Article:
Recovering Perfectionist

Flux and Event Sourcing / CQRS

In late 2014 I was working on an iPhone app for LASU, a shoppable instagram for yuppies and Facebook was releasing their React Native project. I remeber being excited by it thinking how it would make the development experience I had with Titantium much nicer. Unfortunately it wasn't available yet and I had to get the app done.

So I poored over the documentation in hope of finding some nuggets of wisdom that might help me do what I was doing, better. It turns out that the declarative UI stuff was a little out of my reach at the time (no time to develop a React for Titanium) but the flux approach to manging state in the app was.

Soon after I started to understand what it was the value of separating the actions that manipulated state from the stores of state themselves I rushed to implment my own flux system with actions, stores etc. It worked amazingly and made debugging the app 100x easier. I could store All of the actions that were sent through the dispatcher, log them fromone point and then, play them back through the dispatcher to find the application state that was causing my issues!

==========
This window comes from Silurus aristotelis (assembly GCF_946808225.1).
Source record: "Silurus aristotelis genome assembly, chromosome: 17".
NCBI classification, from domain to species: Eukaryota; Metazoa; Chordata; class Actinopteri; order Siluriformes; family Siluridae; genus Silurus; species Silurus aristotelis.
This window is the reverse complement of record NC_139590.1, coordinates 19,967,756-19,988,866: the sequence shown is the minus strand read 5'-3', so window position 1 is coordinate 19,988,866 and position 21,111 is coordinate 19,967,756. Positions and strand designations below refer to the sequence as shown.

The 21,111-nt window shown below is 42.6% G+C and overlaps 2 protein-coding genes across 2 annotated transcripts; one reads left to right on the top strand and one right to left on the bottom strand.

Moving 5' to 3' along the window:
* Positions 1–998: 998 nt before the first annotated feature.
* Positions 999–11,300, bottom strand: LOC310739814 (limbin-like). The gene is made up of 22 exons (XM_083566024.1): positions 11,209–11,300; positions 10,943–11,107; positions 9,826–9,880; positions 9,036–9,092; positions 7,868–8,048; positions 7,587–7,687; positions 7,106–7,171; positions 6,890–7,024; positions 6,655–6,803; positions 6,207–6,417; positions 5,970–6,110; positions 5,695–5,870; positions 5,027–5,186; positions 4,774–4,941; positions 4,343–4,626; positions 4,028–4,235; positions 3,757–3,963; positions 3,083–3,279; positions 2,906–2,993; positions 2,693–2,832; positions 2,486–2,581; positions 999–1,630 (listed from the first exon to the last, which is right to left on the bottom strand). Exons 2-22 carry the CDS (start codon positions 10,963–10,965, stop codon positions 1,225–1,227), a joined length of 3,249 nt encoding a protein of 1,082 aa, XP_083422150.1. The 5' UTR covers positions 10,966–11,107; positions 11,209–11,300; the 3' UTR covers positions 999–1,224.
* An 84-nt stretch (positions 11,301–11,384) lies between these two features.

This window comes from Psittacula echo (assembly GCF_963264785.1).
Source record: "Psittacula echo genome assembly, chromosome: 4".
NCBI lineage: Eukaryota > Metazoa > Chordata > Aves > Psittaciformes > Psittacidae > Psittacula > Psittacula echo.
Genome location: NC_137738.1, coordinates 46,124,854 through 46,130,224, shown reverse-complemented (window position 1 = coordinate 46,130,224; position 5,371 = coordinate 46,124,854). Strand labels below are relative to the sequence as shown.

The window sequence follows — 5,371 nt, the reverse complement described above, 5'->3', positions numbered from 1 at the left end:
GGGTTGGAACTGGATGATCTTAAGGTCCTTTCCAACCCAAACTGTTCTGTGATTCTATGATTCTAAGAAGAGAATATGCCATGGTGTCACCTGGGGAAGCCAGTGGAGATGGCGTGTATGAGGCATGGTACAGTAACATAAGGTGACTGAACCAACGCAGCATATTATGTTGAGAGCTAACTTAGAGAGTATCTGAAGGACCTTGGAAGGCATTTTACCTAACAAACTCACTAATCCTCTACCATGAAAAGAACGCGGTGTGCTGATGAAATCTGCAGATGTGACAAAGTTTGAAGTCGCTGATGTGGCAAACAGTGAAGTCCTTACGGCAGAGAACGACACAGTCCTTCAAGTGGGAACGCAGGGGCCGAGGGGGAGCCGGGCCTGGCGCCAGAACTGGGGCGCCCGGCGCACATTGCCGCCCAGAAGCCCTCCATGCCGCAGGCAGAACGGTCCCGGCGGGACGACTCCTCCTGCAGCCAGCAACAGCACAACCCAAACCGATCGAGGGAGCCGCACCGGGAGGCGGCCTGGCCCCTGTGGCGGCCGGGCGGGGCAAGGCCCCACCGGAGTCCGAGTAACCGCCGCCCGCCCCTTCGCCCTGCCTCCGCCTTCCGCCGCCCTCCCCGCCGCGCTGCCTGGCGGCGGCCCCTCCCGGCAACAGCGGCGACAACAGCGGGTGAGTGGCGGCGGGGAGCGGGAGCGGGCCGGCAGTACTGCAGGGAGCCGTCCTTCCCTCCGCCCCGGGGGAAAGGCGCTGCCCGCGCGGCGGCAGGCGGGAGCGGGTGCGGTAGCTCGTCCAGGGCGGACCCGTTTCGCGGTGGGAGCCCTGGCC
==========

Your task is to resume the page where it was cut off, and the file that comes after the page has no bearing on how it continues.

Unfortunately LASU fell apart, mainly becuase we failed to assess the needs of our target audience. Which is a long way of saying we never talked to anyone.

The flux implementation left a mark on me though. It just made it much easier for me to understand the flow of state through my app. As I moved more into web services development for our next projects I longed for that clarity.

I recently started reading about distributed logging, event sourcing and CQRS. The premise of these things is:

Distributed Logging
This is about having a single list of events from which services can build up views into the state of those services. This was the post that really got me into it Post.
Event Sourcing (ES)
This is about building up your read state from an immutable list of events. A great presentation on this is here.
Command, Query Responcibility Seperation (CQRS)
This about separating the code you write that has side effects from the code you write that doesn't have side effects (There is some debate about this definition).

Anyway, the point is I realized that Flux, CQRS and ES are all attempting to achieve the same goal: sanely managing application state, via the same means: Separating reads from writes.

This is a work in progress / brain dump